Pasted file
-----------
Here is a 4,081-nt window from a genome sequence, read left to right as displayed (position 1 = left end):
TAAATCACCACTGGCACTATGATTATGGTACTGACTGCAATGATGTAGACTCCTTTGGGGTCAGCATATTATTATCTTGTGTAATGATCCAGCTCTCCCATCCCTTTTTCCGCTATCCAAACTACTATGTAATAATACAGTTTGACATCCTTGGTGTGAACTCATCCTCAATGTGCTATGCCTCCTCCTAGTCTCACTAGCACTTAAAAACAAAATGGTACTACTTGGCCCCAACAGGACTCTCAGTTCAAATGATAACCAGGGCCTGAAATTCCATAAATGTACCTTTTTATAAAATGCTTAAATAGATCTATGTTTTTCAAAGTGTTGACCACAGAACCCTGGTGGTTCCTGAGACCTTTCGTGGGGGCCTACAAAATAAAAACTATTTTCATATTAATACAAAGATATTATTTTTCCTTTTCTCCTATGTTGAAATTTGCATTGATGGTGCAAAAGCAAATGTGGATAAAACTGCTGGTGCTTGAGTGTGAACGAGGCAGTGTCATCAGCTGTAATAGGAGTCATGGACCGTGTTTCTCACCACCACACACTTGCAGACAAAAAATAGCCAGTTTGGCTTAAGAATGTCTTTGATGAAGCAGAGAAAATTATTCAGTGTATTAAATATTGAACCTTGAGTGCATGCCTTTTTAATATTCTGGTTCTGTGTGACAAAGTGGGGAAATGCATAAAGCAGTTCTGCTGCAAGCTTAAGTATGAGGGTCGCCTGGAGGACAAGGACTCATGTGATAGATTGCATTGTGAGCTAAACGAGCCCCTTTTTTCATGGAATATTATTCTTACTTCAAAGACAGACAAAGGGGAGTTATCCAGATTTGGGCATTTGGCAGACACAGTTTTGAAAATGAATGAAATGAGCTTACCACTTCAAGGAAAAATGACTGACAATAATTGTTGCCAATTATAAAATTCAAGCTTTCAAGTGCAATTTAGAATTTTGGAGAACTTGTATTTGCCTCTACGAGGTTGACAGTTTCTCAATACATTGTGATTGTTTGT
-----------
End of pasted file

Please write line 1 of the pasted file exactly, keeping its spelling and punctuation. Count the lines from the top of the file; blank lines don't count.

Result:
Here is a 4,081-nt window from a genome sequence, read left to right as displayed (position 1 = left end):